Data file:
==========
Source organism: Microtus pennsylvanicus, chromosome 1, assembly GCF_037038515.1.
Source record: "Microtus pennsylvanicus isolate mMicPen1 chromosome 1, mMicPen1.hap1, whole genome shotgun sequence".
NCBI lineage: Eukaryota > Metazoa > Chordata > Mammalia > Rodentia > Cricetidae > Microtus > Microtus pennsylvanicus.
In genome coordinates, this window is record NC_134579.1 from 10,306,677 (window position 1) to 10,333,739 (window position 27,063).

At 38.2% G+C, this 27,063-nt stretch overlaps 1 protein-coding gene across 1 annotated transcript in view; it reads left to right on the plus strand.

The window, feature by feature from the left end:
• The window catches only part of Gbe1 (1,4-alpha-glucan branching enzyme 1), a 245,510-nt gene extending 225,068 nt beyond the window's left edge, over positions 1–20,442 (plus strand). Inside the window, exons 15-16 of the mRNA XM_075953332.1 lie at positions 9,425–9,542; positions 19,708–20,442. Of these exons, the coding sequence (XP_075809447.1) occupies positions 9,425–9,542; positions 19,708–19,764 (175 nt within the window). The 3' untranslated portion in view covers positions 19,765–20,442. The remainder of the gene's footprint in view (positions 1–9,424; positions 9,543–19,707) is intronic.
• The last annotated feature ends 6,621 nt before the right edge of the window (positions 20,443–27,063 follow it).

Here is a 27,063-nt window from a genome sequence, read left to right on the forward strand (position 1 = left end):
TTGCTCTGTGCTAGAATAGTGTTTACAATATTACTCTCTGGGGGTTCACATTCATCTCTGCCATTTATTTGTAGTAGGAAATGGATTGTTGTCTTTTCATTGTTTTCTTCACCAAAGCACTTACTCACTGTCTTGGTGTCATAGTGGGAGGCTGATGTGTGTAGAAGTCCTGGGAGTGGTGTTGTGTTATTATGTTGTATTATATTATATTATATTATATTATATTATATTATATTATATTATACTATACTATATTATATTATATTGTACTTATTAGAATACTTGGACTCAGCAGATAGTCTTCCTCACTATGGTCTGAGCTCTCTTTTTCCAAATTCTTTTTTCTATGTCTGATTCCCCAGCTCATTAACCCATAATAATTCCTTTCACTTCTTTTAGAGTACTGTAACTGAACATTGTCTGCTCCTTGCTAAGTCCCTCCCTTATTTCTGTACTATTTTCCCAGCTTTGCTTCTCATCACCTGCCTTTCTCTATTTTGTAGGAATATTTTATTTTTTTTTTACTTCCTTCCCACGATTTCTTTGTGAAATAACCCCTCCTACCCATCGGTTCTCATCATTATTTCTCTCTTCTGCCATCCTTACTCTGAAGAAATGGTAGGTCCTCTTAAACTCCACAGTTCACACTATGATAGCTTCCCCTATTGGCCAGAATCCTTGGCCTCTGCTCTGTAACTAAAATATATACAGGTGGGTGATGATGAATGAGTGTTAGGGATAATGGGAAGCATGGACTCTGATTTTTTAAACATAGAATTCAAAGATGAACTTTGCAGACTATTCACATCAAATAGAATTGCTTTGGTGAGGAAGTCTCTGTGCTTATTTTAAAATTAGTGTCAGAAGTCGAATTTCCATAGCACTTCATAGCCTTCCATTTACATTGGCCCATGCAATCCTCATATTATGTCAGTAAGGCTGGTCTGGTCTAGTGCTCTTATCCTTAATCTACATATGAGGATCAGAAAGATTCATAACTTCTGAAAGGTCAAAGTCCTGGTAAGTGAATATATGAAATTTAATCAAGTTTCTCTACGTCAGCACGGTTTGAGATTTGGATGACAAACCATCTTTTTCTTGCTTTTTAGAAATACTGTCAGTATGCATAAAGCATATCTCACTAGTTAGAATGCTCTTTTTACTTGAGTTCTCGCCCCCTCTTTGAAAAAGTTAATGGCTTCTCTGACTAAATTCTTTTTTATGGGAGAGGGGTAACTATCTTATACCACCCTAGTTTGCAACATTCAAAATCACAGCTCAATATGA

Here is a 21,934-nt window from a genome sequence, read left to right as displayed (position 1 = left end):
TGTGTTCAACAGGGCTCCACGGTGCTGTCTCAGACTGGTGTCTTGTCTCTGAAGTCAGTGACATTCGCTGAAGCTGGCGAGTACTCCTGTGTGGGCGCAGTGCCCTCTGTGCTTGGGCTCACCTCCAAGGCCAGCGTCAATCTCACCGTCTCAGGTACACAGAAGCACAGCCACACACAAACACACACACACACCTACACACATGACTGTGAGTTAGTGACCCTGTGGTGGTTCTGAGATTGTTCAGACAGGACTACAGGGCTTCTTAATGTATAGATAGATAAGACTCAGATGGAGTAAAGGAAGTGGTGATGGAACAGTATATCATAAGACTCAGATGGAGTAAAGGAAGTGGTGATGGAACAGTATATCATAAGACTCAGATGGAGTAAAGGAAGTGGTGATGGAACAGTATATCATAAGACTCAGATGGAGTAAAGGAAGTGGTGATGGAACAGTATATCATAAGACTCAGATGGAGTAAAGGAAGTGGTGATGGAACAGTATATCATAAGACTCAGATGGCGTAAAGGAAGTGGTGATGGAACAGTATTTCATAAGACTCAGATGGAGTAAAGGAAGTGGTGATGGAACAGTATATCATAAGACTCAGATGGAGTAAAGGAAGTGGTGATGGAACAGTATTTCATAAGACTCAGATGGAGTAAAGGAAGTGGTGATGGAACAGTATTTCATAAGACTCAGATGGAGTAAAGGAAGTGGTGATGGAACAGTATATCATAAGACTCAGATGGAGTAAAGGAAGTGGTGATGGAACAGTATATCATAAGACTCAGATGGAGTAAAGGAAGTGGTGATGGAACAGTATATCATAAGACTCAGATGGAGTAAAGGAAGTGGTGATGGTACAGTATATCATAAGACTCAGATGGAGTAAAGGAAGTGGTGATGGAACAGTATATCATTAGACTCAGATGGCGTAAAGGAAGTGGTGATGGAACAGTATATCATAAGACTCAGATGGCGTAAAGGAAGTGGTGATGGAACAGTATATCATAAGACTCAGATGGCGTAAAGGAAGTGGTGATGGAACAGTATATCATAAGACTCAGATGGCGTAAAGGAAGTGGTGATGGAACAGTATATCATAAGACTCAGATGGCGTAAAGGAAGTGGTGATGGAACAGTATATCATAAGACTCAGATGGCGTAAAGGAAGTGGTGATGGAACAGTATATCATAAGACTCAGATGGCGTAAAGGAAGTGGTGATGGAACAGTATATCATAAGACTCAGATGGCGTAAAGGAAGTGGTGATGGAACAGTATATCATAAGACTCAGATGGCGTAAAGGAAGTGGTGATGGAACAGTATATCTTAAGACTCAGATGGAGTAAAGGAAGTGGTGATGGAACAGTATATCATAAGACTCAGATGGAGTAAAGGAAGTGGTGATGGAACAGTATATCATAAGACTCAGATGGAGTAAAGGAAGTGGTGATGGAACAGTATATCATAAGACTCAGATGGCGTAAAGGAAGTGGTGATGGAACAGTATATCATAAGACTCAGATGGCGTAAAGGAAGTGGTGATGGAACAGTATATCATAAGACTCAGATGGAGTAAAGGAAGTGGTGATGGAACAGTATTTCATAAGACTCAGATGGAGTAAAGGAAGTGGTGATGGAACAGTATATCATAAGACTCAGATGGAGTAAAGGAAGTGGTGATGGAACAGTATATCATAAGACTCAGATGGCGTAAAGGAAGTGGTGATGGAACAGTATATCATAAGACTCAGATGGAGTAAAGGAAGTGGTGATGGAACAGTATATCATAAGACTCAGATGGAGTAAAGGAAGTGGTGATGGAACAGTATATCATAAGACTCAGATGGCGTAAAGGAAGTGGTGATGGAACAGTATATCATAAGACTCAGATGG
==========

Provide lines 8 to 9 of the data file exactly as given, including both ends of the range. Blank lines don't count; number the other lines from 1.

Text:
• The last annotated feature ends 6,621 nt before the right edge of the window (positions 20,443–27,063 follow it).

Here is a 27,063-nt window from a genome sequence, read left to right on the forward strand (position 1 = left end):